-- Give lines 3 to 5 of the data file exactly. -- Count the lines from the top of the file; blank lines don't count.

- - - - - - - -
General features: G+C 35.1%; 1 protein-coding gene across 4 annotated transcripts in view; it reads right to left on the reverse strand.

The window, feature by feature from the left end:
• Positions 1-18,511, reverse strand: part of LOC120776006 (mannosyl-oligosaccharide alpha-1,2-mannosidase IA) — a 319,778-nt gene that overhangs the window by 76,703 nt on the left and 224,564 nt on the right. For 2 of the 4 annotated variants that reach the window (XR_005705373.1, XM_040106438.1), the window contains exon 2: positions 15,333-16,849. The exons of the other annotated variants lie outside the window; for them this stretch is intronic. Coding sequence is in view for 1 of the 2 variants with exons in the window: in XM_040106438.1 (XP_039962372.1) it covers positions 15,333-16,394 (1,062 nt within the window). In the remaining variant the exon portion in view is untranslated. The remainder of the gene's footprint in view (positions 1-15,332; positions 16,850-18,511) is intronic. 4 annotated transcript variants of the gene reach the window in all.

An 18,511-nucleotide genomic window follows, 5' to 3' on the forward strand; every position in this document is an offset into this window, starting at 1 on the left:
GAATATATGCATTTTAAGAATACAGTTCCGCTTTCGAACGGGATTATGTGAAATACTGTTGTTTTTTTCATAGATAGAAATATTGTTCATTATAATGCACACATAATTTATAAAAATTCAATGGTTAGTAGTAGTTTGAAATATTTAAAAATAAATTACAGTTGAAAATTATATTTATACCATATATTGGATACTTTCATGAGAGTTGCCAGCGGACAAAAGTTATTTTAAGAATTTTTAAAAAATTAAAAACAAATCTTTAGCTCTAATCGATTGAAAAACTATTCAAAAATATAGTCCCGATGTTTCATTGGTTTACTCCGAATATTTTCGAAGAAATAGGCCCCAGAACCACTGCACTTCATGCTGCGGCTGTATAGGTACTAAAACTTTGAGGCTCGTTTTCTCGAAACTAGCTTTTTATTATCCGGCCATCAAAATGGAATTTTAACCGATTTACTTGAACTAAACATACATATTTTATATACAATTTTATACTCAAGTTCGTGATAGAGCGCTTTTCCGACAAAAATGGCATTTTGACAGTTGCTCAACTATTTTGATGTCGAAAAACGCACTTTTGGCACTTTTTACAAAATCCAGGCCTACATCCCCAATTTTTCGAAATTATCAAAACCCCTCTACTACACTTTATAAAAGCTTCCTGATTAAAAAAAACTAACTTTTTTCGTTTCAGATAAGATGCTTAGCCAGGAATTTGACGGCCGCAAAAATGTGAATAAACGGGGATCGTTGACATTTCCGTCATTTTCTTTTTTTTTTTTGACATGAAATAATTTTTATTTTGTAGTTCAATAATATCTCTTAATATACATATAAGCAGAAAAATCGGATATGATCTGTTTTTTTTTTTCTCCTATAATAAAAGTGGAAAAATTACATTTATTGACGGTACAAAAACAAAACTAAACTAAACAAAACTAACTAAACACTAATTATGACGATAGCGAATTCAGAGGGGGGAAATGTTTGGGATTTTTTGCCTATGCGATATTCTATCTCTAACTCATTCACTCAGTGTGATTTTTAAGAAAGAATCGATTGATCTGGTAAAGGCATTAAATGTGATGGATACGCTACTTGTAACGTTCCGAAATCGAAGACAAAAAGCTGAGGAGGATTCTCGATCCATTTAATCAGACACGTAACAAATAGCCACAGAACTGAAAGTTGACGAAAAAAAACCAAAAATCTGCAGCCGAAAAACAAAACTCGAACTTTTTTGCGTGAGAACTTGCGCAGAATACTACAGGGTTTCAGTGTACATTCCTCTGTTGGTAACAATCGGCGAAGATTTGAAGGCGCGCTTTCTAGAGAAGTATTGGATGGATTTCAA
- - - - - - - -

• Positions 1-18,511, reverse strand: part of LOC120776006 (mannosyl-oligosaccharide alpha-1,2-mannosidase IA) — a 319,778-nt gene that overhangs the window by 76,703 nt on the left and 224,564 nt on the right. For 2 of the 4 annotated variants that reach the window (XR_005705373.1, XM_040106438.1), the window contains exon 2: positions 15,333-16,849. The exons of the other annotated variants lie outside the window; for them this stretch is intronic. Coding sequence is in view for 1 of the 2 variants with exons in the window: in XM_040106438.1 (XP_039962372.1) it covers positions 15,333-16,394 (1,062 nt within the window). In the remaining variant the exon portion in view is untranslated. The remainder of the gene's footprint in view (positions 1-15,332; positions 16,850-18,511) is intronic. 4 annotated transcript variants of the gene reach the window in all.

An 18,511-nucleotide genomic window follows, 5' to 3' on the forward strand; every position in this document is an offset into this window, starting at 1 on the left:
GAATATATGCATTTTAAGAATACAGTTCCGCTTTCGAACGGGATTATGTGAAATACTGTTGTTTTTTTCATAGATAGAAATATTGTTCATTATAATGCACACATAATTTATAAAAATTCAATGGTTAGTAGTAGTTTGAAATATTTAAAAATAAATTACAGTTGAAAATTATATTTATACCATATATTGGATACTTTCATGAGAGTTGCCAGCGGACAAAAGTTATTTTAAGAATTTTTAAAAAATTAAAAACAAATCTTTAGCTCTAATCGATTGAAAAACTATTCAAAAATATAGTCCCGATGTTTCATTGGTTTACTCCGAATATTTTCGAAGAAATAGGCCCCAGAACCACTGCACTTCATGCTGCGGCTGTATAGGTACTAAAACTTTGAGGCTCGTTTTCTCGAAACTAGCTTTTTATTATCCGGCCATCAAAATGGAATTTTAACCGATTTACTTGAACTAAACATACATATTTTATATACAATTTTATACTCAAGTTCGTGATAGAGCGCTTTTCCGACAAAAATGGCATTTTGACAGTTGCTCAACTATTTTGATGTCGAAAAACGCACTTTTGGCACTTTTTACAAAATCCAGGCCTACATCCCCAATTTTTCGAAATTATCAAAACCCCTCTACTACACTTTATAAAAGCTTCCTGATTAAAAAAAACTAACTTTTTTCGTTTCAGATAAGATGCTTAGCCAGGAATTTGACGGCCGCAAAAATGTGAATAAACGGGGATCGTTGACATTTCCGTCATTTTCTTTTTTTTTTTTGACATGAAATAATTTTTATTTTGTAGTTCAATAATATCTCTTAATATACATATAAGCAGAAAAATCGGATATGATCTGTTTTTTTTTTTCTCCTATAATAAAAGTGGAAAAATTACATTTATTGACGGTACAAAAACAAAACTAAACTAAACAAAACTAACTAAACACTAATTATGACGATAGCGAATTCAGAGGGGGGAAATGTTTGGGATTTTTTGCCTATGCGATATTCTATCTCTAACTCATTCACTCAGTGTGATTTTTAAGAAAGAATCGATTGATCTGGTAAAGGCATTAAATGTGATGGATACGCTACTTGTAACGTTCCGAAATCGAAGACAAAAAGCTGAGGAGGATTCTCGATCCATTTAATCAGACACGTAACAAATAGCCACAGAACTGAAAGTTGACGAAAAAAAACCAAAAATCTGCAGCCGAAAAACAAAACTCGAACTTTTTTGCGTGAGAACTTGCGCAGAATACTACAGGGTTTCAGTGTACATTCCTCTGTTGGTAACAATCGGCGAAGATTTGAAGGCGCGCTTTCTAGAGAAGTATTGGATGGATTTCAA